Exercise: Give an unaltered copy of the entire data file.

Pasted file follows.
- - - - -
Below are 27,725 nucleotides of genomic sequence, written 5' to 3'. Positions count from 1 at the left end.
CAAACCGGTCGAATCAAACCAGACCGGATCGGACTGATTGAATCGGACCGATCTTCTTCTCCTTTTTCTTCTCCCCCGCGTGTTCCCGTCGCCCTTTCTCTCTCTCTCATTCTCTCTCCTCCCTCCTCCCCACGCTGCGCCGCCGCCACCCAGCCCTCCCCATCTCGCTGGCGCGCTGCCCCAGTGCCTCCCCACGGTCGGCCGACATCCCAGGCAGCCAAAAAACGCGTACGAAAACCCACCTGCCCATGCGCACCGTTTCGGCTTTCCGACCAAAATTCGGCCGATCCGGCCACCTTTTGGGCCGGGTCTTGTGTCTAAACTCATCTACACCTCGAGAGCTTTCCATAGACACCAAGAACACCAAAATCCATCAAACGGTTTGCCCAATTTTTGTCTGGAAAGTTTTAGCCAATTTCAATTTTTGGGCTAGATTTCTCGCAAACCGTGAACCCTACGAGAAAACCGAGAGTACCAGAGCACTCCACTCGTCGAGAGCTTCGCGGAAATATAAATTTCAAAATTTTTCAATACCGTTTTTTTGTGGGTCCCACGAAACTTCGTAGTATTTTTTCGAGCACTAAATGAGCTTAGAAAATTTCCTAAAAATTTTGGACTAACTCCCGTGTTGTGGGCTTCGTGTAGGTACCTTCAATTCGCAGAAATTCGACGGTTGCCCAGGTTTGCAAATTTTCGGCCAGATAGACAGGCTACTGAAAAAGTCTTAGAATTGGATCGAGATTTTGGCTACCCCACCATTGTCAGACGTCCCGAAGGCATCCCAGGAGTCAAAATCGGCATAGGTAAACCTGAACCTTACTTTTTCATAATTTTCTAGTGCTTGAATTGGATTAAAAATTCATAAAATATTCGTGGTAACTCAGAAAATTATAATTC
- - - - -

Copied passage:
Below are 27,725 nucleotides of genomic sequence, written 5' to 3'. Positions count from 1 at the left end.
CAAACCGGTCGAATCAAACCAGACCGGATCGGACTGATTGAATCGGACCGATCTTCTTCTCCTTTTTCTTCTCCCCCGCGTGTTCCCGTCGCCCTTTCTCTCTCTCTCATTCTCTCTCCTCCCTCCTCCCCACGCTGCGCCGCCGCCACCCAGCCCTCCCCATCTCGCTGGCGCGCTGCCCCAGTGCCTCCCCACGGTCGGCCGACATCCCAGGCAGCCAAAAAACGCGTACGAAAACCCACCTGCCCATGCGCACCGTTTCGGCTTTCCGACCAAAATTCGGCCGATCCGGCCACCTTTTGGGCCGGGTCTTGTGTCTAAACTCATCTACACCTCGAGAGCTTTCCATAGACACCAAGAACACCAAAATCCATCAAACGGTTTGCCCAATTTTTGTCTGGAAAGTTTTAGCCAATTTCAATTTTTGGGCTAGATTTCTCGCAAACCGTGAACCCTACGAGAAAACCGAGAGTACCAGAGCACTCCACTCGTCGAGAGCTTCGCGGAAATATAAATTTCAAAATTTTTCAATACCGTTTTTTTGTGGGTCCCACGAAACTTCGTAGTATTTTTTCGAGCACTAAATGAGCTTAGAAAATTTCCTAAAAATTTTGGACTAACTCCCGTGTTGTGGGCTTCGTGTAGGTACCTTCAATTCGCAGAAATTCGACGGTTGCCCAGGTTTGCAAATTTTCGGCCAGATAGACAGGCTACTGAAAAAGTCTTAGAATTGGATCGAGATTTTGGCTACCCCACCATTGTCAGACGTCCCGAAGGCATCCCAGGAGTCAAAATCGGCATAGGTAAACCTGAACCTTACTTTTTCATAATTTTCTAGTGCTTGAATTGGATTAAAAATTCATAAAATATTCGTGGTAACTCAGAAAATTATAATTC